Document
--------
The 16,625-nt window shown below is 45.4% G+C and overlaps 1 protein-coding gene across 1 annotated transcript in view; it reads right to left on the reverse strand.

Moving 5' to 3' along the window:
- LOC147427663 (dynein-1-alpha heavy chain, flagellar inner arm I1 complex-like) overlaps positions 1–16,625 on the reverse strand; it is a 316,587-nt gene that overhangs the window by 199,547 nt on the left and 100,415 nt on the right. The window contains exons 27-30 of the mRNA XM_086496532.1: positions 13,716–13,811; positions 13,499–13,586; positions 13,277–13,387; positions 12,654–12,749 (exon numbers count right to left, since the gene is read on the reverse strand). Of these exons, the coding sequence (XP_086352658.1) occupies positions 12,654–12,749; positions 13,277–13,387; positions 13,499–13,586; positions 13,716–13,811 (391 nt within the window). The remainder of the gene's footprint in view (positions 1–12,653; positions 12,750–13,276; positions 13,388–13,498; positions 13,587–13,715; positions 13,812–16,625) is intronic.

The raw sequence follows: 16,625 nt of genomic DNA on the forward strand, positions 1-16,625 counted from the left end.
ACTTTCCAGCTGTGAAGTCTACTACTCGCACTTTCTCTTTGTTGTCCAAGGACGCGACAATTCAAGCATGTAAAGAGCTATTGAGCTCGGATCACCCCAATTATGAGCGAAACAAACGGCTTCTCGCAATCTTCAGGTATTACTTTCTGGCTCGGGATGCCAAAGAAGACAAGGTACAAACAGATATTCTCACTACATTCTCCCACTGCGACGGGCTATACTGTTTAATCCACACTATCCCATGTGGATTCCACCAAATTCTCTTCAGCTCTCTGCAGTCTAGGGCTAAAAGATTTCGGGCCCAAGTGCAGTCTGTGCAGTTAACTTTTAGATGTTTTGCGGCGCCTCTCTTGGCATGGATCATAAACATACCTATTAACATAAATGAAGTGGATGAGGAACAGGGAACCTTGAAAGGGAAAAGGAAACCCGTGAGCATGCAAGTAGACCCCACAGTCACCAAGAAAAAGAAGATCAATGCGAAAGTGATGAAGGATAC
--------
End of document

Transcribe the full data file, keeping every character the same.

The 16,625-nt window shown below is 45.4% G+C and overlaps 1 protein-coding gene across 1 annotated transcript in view; it reads right to left on the reverse strand.

Moving 5' to 3' along the window:
- LOC147427663 (dynein-1-alpha heavy chain, flagellar inner arm I1 complex-like) overlaps positions 1–16,625 on the reverse strand; it is a 316,587-nt gene that overhangs the window by 199,547 nt on the left and 100,415 nt on the right. The window contains exons 27-30 of the mRNA XM_086496532.1: positions 13,716–13,811; positions 13,499–13,586; positions 13,277–13,387; positions 12,654–12,749 (exon numbers count right to left, since the gene is read on the reverse strand). Of these exons, the coding sequence (XP_086352658.1) occupies positions 12,654–12,749; positions 13,277–13,387; positions 13,499–13,586; positions 13,716–13,811 (391 nt within the window). The remainder of the gene's footprint in view (positions 1–12,653; positions 12,750–13,276; positions 13,388–13,498; positions 13,587–13,715; positions 13,812–16,625) is intronic.

The raw sequence follows: 16,625 nt of genomic DNA on the forward strand, positions 1-16,625 counted from the left end.
ACTTTCCAGCTGTGAAGTCTACTACTCGCACTTTCTCTTTGTTGTCCAAGGACGCGACAATTCAAGCATGTAAAGAGCTATTGAGCTCGGATCACCCCAATTATGAGCGAAACAAACGGCTTCTCGCAATCTTCAGGTATTACTTTCTGGCTCGGGATGCCAAAGAAGACAAGGTACAAACAGATATTCTCACTACATTCTCCCACTGCGACGGGCTATACTGTTTAATCCACACTATCCCATGTGGATTCCACCAAATTCTCTTCAGCTCTCTGCAGTCTAGGGCTAAAAGATTTCGGGCCCAAGTGCAGTCTGTGCAGTTAACTTTTAGATGTTTTGCGGCGCCTCTCTTGGCATGGATCATAAACATACCTATTAACATAAATGAAGTGGATGAGGAACAGGGAACCTTGAAAGGGAAAAGGAAACCCGTGAGCATGCAAGTAGACCCCACAGTCACCAAGAAAAAGAAGATCAATGCGAAAGTGATGAAGGATAC